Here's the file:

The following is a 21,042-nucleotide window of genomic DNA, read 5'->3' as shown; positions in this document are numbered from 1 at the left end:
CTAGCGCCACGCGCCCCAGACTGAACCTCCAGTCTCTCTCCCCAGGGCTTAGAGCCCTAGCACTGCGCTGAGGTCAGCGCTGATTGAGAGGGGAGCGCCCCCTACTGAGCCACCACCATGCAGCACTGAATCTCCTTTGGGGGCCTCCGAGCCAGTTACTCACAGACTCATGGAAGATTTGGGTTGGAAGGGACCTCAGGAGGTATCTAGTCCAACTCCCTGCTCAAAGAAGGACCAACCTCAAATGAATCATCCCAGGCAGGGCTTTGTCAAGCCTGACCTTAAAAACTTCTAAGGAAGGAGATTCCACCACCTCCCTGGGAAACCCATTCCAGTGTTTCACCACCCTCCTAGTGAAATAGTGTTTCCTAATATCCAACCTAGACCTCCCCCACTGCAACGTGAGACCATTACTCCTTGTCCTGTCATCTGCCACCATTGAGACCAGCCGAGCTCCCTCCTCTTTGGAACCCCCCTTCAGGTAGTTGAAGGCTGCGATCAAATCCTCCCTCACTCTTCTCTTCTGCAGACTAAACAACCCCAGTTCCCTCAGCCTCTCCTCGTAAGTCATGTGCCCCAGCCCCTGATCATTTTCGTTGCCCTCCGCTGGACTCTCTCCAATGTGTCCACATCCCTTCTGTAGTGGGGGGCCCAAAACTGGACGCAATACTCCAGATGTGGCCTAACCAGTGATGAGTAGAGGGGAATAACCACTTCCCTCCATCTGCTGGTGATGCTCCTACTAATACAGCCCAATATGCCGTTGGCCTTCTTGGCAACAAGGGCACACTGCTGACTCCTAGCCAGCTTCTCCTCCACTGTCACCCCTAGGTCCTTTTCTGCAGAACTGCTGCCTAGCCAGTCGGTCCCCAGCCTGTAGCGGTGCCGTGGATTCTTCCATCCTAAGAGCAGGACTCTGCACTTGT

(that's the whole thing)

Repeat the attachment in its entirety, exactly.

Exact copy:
The following is a 21,042-nucleotide window of genomic DNA, read 5'->3' as shown; positions in this document are numbered from 1 at the left end:
CTAGCGCCACGCGCCCCAGACTGAACCTCCAGTCTCTCTCCCCAGGGCTTAGAGCCCTAGCACTGCGCTGAGGTCAGCGCTGATTGAGAGGGGAGCGCCCCCTACTGAGCCACCACCATGCAGCACTGAATCTCCTTTGGGGGCCTCCGAGCCAGTTACTCACAGACTCATGGAAGATTTGGGTTGGAAGGGACCTCAGGAGGTATCTAGTCCAACTCCCTGCTCAAAGAAGGACCAACCTCAAATGAATCATCCCAGGCAGGGCTTTGTCAAGCCTGACCTTAAAAACTTCTAAGGAAGGAGATTCCACCACCTCCCTGGGAAACCCATTCCAGTGTTTCACCACCCTCCTAGTGAAATAGTGTTTCCTAATATCCAACCTAGACCTCCCCCACTGCAACGTGAGACCATTACTCCTTGTCCTGTCATCTGCCACCATTGAGACCAGCCGAGCTCCCTCCTCTTTGGAACCCCCCTTCAGGTAGTTGAAGGCTGCGATCAAATCCTCCCTCACTCTTCTCTTCTGCAGACTAAACAACCCCAGTTCCCTCAGCCTCTCCTCGTAAGTCATGTGCCCCAGCCCCTGATCATTTTCGTTGCCCTCCGCTGGACTCTCTCCAATGTGTCCACATCCCTTCTGTAGTGGGGGGCCCAAAACTGGACGCAATACTCCAGATGTGGCCTAACCAGTGATGAGTAGAGGGGAATAACCACTTCCCTCCATCTGCTGGTGATGCTCCTACTAATACAGCCCAATATGCCGTTGGCCTTCTTGGCAACAAGGGCACACTGCTGACTCCTAGCCAGCTTCTCCTCCACTGTCACCCCTAGGTCCTTTTCTGCAGAACTGCTGCCTAGCCAGTCGGTCCCCAGCCTGTAGCGGTGCCGTGGATTCTTCCATCCTAAGAGCAGGACTCTGCACTTGT